Mormons have always been notorious for organizations, and the westbound immigrants were no exception. Military type organization and discipline was common with many handcart and wagon companies along all the westbound trails in the 1800s. The Mormon handcart companies were organized using the handcarts and sleeping tents as the primary units. Five persons were assigned per handcart, with each individual limited to 17 pounds (7.7 kg) of clothing and bedding. Each round tent, supported by a center pole, housed 20 occupants and was supervised by a tent captain. Five tents were supervised by the captain of a hundred (or “sub-captain”). Provisions for each group of one hundred emigrants were carried in an ox wagon, and were distributed by the tent captains.
Experience on my trek revealed that with a five person team, or a family as a team, rotations can be taken pulling and pushing the cart. If two people pull at the same time try and match height for greater comfort. The rest walk alongside the cart, or push from the back when necessary. For extra carrying capacity packs could still be used if needed.
Handcart travel had distinct limitations: handcarts transported less food than wagons and hardly any clothing and bedding; propelling the carts was hard physical work, especially when going up or down hill or when pulling on sandy or muddy roads; many carts required repairs or broke down; during daytime the travelers had no protection from sun, and day and night they lacked protection from bad weather. As a result, some judged the handcart experience more harshly than others. Hannah Lapish, for example, who, with her husband, pulled two young children to Utah in the ninth handcart company, considered handcarts to be a “most pathetic mode of traveling.”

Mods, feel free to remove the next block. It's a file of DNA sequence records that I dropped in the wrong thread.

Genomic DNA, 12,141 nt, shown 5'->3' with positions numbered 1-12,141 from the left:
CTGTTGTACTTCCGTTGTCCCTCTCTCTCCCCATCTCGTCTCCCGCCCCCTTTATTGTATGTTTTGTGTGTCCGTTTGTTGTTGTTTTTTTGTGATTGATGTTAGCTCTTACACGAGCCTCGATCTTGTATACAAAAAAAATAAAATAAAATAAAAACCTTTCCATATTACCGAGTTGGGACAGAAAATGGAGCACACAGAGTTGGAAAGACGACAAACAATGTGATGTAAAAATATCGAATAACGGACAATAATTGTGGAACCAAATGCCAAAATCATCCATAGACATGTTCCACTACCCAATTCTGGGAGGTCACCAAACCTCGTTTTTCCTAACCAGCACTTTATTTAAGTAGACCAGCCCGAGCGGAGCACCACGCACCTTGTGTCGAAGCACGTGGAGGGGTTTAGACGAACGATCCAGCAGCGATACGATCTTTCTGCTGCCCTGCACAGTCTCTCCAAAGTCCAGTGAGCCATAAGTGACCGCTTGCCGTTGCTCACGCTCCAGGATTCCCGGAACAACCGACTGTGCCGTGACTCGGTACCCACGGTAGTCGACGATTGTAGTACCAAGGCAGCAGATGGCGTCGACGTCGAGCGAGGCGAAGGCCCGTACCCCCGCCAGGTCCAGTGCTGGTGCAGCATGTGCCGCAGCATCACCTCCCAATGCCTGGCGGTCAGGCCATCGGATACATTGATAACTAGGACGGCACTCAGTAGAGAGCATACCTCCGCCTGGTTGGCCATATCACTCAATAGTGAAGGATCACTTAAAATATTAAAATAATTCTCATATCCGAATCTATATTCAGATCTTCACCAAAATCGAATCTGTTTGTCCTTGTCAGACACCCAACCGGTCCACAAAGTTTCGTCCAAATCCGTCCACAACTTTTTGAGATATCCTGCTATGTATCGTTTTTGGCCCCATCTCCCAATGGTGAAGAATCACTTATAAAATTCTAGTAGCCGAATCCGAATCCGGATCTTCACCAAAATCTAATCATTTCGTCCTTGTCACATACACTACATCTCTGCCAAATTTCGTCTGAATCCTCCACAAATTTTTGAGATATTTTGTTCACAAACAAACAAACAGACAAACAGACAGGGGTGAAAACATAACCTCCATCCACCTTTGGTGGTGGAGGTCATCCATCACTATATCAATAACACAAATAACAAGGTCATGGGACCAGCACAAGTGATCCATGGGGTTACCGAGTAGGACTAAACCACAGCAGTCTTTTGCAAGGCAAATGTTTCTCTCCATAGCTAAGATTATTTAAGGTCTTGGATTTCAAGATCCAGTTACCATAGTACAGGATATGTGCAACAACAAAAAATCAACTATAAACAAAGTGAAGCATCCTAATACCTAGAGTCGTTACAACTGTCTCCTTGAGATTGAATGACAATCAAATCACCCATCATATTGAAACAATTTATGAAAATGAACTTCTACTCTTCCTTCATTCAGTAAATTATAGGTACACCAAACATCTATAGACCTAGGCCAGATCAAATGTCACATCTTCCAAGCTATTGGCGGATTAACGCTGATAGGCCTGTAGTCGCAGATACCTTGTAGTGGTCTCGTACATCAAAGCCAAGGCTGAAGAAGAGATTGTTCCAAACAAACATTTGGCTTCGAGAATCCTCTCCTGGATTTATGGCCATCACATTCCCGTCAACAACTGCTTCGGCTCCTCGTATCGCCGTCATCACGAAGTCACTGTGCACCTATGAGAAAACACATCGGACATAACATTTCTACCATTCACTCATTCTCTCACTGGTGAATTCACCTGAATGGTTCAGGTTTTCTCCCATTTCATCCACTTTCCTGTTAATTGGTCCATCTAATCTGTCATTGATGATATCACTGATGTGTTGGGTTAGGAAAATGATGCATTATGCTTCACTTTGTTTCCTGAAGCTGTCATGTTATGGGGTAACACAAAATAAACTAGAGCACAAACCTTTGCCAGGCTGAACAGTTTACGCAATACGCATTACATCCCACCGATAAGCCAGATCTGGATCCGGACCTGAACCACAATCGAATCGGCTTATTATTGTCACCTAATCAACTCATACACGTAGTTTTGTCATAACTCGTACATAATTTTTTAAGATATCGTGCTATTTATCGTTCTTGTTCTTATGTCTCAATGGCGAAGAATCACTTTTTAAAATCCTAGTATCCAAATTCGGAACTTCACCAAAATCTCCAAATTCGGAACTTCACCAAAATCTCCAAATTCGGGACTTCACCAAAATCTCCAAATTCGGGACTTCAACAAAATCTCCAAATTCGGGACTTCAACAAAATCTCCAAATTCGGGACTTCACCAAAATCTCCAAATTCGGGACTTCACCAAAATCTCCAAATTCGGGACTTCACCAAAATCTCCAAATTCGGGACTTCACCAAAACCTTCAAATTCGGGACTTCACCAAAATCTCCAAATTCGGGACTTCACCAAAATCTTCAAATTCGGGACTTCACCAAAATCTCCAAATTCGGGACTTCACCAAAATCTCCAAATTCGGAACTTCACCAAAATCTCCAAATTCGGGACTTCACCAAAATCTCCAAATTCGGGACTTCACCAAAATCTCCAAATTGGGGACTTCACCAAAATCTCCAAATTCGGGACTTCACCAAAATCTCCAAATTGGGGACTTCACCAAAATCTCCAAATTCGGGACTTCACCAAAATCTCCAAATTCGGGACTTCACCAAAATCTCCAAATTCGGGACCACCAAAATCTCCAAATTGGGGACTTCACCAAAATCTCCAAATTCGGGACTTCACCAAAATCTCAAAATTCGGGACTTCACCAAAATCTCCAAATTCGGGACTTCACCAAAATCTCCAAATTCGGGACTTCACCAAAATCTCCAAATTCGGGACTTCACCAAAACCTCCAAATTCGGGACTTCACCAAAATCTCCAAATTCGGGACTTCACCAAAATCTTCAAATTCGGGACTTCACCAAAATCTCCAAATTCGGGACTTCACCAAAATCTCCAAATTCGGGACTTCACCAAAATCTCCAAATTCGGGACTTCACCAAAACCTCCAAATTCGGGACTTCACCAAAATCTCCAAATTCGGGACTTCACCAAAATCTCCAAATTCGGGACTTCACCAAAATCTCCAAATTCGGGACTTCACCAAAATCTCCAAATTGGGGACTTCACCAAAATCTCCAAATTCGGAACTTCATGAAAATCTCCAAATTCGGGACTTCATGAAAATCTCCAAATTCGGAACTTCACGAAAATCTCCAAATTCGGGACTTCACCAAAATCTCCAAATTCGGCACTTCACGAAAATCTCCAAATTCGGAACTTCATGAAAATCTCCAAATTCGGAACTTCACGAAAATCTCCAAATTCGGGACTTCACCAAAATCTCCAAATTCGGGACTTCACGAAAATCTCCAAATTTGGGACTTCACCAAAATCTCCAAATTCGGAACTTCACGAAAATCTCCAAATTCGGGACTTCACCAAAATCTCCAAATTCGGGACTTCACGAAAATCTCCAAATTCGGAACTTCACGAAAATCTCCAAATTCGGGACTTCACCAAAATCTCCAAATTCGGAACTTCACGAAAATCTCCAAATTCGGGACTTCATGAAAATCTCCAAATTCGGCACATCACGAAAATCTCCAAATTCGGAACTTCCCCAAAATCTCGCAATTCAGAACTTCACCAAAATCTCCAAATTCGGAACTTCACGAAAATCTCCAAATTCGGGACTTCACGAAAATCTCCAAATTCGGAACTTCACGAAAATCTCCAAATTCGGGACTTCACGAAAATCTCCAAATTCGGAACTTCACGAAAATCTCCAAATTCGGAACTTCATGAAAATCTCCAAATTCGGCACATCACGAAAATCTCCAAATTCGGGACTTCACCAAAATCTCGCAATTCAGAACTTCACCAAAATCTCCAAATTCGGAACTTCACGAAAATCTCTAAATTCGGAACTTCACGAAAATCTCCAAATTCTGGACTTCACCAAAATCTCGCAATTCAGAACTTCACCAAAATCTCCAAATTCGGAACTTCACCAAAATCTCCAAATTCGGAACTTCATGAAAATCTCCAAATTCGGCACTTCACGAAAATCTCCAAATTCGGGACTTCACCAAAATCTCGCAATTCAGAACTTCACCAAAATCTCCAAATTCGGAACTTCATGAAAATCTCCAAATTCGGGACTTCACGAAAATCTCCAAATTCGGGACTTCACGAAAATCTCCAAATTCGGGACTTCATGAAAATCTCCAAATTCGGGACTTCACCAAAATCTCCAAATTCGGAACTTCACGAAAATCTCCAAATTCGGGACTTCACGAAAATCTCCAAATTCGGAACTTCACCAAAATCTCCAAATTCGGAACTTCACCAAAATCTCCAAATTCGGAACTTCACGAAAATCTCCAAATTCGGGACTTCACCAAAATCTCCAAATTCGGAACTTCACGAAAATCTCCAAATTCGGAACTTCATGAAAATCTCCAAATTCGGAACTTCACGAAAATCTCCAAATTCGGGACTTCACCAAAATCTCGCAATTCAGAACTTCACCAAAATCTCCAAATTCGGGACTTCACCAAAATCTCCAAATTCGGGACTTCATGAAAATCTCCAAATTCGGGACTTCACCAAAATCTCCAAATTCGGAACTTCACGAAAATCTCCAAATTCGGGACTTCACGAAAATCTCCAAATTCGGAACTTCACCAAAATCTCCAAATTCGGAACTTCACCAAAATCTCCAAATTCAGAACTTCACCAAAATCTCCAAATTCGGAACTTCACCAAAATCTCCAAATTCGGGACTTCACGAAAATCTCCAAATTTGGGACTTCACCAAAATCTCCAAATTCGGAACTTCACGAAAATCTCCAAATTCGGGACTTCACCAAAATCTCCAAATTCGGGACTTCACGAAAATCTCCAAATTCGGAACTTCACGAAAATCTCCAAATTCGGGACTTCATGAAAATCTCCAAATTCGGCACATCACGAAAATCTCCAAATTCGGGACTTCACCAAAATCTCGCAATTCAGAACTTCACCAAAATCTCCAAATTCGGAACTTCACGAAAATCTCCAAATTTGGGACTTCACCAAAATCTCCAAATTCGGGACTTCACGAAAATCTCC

At a city square one group of handcart pullers stopped, received a formal greeting, and pitched their tents, ending their 1,300-mile journey. Though fatigued, they had completed the journey with less mortality than was the average for ox-trains. Often they had traveled 25 to 30 miles per day. They had demonstrated the practicality of men and women crossing the Plains pulling their own baggage in handcarts, a first in the history of organized overland travel.
Covered wagon trains in the old West, on the other hand, generally only traveled one to two miles per hour, or the equivalent of a toddler’s walking speed. They could go about a hundred miles in a seven-day week of travel, but many devout people refused to travel on Sunday, slowing them down even further.
The Ellsworth, McArthur, and Bunker companies covered the 1,031 miles from Florence to Salt Lake City in an average of 65 days, which was 12 days faster than three wagon trains that year that covered the same distance in an average of 77 days. Hence, the handcart system shaved a week to ten days off the travel time. Had they not been slowed down by their ox-drawn support wagons, they could have traveled even faster.
There are some pretty fancy modern versions of handcarts used all over the world even today. This is not the preferred form of travel over motorized vehicles, or possibly even bicycles; but its worth a nod.
The Annals of Iowa Volume 65, Number 2 (Spring 2006 pps. 101-123
How fast could covered wagon trains travel in the old West? July 18, 2014 by Karen Hill | Filed Under: History